You have insulted me, my peers, and custodial staff. I am confused as to why an adult can not give an apology where it is due. You may come back and tell me to reread your first reply, but I’m sure you’re familiar with what is known as a HALF-ASS APOLOGY. 🙂
Allie I did apologize for my part, you seem to be unwilling to accept your culpibility. 2 different people jumped to the same conclusion as I. SO do you think we all had the same comprehension problems or could it be your original post is confusing?
Neither. It’s simply that you each have similar beliefs when it comes to the school system and its students. You assumed what you did because of your beliefs. There is no evidence in my statement that I am a slacking student. The post was perfectly clear.
Allie it was misleading I do not assume all studnets are slckers but did that you are becuse you claimed to be taking the easiest route to graduation!
In your original post, you stated that you and your friends formed a club in class where you brought in snacks and listened to your ipods….both against school rules (blame part of it on the teacher, but the rest of the blame lies with the students)
You also stated that you chose your career cluster because it was convenient and was an easy A…that you did not “care one bit” about it.
As a casual reader, i can see how it would be an easy assumption that you might be a student who is looking for the easiest way out, bot one who is interested in academic rigor.
You get out of your schooling as much as you put into it. It seems that even as a freshman, you had already decided that HCPS high school was a waste of your time and therefore decided not to pursue the benefits that DO exist within all of the schools in Harford County. Instead, you decided to waste time until you could go to HCC…and now you are upset that people think you might not be the greatest student because you didn’t do your best in High School….
Don’t be offended, it’s just how people are going to view your choices so far…placing the blame on HCPS only goes so far, the rest of the blame lies with you.
I’ll add some detail.
We created the “Contemporary Cheetah Club” so we could create resumes to have different “jobs” in the club: waitress, entertainment, managers, chefs, treasury, etc. I created a resume, had an “interview” with my teacher, and then we played our Club just about every day we had the class. I was a waitress, and delivered food to the “customers.”It was not after school, it happened during class time. Apparently my writing was unclear again. How could this be the student’s fault/creation? And if it was, wouldn’t the fault lie in the teacher, for letting it continue?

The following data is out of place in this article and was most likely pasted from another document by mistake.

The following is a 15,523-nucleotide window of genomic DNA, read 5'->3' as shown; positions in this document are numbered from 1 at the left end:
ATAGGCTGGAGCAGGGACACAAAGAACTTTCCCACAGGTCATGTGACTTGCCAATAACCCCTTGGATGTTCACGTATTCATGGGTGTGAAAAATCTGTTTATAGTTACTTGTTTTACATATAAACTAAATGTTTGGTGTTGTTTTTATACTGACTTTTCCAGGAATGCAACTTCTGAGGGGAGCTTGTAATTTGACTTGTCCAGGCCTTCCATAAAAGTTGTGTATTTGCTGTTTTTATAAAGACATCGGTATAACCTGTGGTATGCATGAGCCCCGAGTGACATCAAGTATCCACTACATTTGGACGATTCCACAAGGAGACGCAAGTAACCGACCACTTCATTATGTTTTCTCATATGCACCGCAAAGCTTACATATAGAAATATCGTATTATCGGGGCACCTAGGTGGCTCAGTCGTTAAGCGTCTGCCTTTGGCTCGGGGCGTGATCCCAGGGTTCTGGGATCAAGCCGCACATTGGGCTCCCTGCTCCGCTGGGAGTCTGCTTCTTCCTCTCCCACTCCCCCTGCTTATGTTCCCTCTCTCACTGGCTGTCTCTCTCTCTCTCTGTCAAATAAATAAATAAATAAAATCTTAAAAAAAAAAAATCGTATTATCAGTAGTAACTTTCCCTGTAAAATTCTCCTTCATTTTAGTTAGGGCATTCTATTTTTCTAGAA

I put a lot of effort into my school work. It was never and should have never been up for debate what I have chosen to do my senior year in high school. The article is about LICW, I stated my facts about what was done in the class, disappointed that they have been disregarded.
I am sorry that all of you would rather play the judgment and pointing fingers game than look at the real issue – LICW.
“What we have here is a failure to communicate”
Just a Parent says
I don’t know Allie but I know many kids who have the same situation as she does. My kids both had to be tutors in 12th grade because they couldn’t take classes they wanted. They wanted to take certain classes but they weren’t offered or they conflicted with something else. When the 8 period schedule was implemented, it was supposed to improve student achievement and it hasn’t. I am starting to believe the school system did it so they could get other students in the school to tutor for FREE.
Also looking at what Allie was trying to do … nursing. What could she have taken to help her in college. If she already took AP Psychology at Patterson Mill, the only way she could take Sociology is if she took it as a semester class with Psychology (repeat class at a lower level). There is no Microbiology and the Human Growth and Development course isn’t the equivalent of a college class. Furthermore, if she would have taken AP classes, she would have had to repeat them anyway because if she applied to a nursing program – they look at the grade in the class and a passing score on AP doesn’t cut it. Luckily for her, she was able to attend HCC. There are many students in the county who don’t have cars and don’t have the finances to attend either. Also, there isn’t equal access at all schools in the county or equality in overall educational experience. Still trying to figure out with all of the technology in the schools why they can’t use it to offer classes to the students in the building…
True Patterson Mill has way more computers then any other school!